Fuerstenau and the board also scheduled two board work sessions in the month of October. The first will focus on facilities and will be held on Wednesday, Oct. 9, after the special board meeting. Board members will go through the health life safety reports for each of the elementary school buildings. Fuerstenau will also have professionals on hand to talk about some of the options, although no particular solutions will be promoted during the meeting. He said they want to have their projects in place as he has heard the state is working on a bill to match from 40 to 70 percent of capital projects.

The second meeting will focus on curriculum on Tuesday, Oct. 15, beginning at 6 p.m. at the high school. They will again present some of the academic changes they wish to make at the high school, including elimination of weighted classes and valedictorian and salutatorian awards. In addition, they will present MAP and school report card data. Fuerstenau said he hopes the board will be ready to make a decision on these changes by the December meeting.

Fuerstenau will be working with Hillsboro Superintendent David Powell to set up a joint meeting of the two school boards in early November to talk about the reorganization study. Commission members Dr. Bob Mulch and Don Karban were present at the meeting as well.

"We are hoping to get the boards together because they are going to develop trust in order to have open and frank discussion about this," said Dr. Mulch.

In a final few notes, Fuerstenau said he was very impressed by the tour of Corteva (formerly Pioneer), and the opportunities that are out there for students. He added that Dr. Lett will visit the board in October to discuss expanding the district's vocational program in the coming months.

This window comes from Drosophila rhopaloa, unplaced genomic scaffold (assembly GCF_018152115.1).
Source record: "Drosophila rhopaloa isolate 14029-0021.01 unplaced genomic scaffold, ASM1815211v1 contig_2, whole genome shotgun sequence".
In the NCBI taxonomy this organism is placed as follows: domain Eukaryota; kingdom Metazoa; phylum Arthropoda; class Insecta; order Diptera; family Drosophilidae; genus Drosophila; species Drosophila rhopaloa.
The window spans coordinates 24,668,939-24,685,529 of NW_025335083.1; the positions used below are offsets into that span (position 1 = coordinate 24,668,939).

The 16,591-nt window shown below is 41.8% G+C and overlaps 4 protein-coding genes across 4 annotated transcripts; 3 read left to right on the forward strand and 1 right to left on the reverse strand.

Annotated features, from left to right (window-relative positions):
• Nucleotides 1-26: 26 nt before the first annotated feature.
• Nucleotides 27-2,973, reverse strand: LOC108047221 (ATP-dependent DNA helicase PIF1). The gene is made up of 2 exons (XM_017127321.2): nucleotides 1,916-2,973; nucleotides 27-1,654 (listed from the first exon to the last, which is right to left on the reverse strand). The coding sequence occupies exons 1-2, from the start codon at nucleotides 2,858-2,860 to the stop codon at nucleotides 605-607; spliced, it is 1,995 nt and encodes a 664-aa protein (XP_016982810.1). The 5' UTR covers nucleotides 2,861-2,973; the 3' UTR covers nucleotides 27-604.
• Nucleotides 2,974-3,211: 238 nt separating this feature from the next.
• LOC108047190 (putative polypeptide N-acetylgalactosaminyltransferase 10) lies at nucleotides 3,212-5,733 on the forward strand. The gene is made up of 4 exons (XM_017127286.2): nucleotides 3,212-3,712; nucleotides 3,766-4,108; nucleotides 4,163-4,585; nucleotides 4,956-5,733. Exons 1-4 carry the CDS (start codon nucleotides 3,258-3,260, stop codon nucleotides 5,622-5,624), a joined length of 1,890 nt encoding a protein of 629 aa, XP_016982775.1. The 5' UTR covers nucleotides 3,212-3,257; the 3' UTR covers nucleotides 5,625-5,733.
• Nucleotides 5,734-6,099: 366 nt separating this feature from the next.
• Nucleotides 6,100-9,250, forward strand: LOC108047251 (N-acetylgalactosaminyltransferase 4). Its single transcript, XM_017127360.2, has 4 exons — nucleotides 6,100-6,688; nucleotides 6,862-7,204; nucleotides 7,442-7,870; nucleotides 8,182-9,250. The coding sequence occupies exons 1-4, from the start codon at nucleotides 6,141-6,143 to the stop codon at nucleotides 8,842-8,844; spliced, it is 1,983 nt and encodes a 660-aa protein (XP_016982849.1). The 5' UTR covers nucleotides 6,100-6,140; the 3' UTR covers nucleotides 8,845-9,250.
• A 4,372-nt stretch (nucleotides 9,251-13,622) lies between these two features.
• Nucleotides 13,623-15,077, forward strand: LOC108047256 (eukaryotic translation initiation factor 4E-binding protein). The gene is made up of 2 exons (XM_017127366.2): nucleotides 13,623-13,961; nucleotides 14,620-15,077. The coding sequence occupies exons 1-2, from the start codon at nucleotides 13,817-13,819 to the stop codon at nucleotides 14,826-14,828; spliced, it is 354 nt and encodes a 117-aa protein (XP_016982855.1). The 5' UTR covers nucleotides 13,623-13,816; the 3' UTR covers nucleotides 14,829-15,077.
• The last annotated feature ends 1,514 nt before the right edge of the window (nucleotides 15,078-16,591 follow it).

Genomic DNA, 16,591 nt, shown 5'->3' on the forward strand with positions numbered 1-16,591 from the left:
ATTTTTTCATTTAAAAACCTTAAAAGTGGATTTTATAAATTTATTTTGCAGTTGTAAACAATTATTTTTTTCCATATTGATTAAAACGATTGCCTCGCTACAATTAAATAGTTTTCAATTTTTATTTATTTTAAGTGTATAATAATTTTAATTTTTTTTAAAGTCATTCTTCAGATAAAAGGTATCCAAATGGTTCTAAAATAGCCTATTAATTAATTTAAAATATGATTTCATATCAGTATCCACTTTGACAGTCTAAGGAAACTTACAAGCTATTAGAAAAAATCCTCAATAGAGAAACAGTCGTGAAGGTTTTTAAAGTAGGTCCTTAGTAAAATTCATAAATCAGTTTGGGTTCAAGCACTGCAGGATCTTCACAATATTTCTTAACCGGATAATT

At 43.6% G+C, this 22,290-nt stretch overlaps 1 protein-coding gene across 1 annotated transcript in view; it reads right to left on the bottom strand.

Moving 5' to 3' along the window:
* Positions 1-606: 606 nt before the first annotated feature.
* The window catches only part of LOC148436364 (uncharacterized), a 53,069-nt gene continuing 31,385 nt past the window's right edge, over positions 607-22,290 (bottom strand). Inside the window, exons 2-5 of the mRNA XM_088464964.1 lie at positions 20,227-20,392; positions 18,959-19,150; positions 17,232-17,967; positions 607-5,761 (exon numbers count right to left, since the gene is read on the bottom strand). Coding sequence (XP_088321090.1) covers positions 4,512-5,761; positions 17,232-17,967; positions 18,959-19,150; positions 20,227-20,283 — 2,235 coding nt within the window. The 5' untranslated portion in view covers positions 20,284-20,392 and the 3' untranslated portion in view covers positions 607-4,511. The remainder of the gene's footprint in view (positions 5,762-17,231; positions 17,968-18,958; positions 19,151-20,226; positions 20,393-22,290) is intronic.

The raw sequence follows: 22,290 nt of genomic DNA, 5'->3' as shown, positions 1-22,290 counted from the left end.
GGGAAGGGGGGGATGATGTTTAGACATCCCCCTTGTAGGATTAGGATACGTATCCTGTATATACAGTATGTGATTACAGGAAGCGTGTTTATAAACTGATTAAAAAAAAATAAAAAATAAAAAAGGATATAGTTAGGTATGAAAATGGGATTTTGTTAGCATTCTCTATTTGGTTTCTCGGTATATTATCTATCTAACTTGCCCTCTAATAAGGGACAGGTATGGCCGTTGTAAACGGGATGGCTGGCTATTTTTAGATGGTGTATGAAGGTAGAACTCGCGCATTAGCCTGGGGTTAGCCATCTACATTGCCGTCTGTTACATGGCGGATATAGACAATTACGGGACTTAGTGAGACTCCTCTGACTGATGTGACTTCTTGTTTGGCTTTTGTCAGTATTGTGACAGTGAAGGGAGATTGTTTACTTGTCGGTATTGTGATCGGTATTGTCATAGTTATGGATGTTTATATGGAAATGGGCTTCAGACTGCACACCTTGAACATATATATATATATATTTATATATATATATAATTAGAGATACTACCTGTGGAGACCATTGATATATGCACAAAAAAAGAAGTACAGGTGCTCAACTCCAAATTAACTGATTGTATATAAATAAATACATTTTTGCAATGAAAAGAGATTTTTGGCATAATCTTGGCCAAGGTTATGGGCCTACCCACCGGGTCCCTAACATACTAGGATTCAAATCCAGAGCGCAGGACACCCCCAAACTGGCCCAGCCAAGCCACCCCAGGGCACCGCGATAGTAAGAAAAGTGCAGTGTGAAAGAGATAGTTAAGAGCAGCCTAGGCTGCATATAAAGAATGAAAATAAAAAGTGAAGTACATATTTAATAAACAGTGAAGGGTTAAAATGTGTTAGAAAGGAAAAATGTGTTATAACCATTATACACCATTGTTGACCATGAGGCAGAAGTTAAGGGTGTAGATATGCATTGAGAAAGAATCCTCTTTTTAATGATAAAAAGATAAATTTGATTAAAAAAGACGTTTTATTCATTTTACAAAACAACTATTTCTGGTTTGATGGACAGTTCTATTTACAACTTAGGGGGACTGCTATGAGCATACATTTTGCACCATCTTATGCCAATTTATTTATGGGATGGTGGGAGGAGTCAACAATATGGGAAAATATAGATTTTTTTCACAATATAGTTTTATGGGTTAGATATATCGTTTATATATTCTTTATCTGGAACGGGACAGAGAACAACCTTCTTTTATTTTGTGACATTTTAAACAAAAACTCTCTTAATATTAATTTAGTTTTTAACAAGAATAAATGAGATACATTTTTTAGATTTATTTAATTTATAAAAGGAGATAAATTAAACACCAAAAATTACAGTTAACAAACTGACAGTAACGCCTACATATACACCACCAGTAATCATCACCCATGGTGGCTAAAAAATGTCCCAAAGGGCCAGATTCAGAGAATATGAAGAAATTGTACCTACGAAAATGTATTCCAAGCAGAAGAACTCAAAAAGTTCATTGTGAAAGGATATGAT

Fuerstenau said he met with the district's academic advisory committee and said it was a positive experience. He added that the district complied with a FOIA (Freedom of Information Act) request from Tom Devore.

Board member Mike Fleming asked about an update on the roof over the high school gym, and said he was disappointed it hadn't been finished over the summer. Fuerstenau said he felt the turnaround was actually pretty quick in terms of roofing projects, and said they are just waiting on some product to be delivered to get it finished.


The board did not go into closed session at this month's meeting before approving two personnel items. They approved a maternity leave for high school special education teacher Victoria Knoche and hired Scott Zobrist as the freshman boys basketball coach.

This month's meeting adjourned at 7:33 p.m., just under two hours after it started. The next regular monthly meeting of the Litchfield School Board will be held on Thursday evening, Oct. 17, at 6 p.m. at Sihler School in Litchfield.


No comments on this story | Please log in to comment by clicking here
Please log in or register to add your comment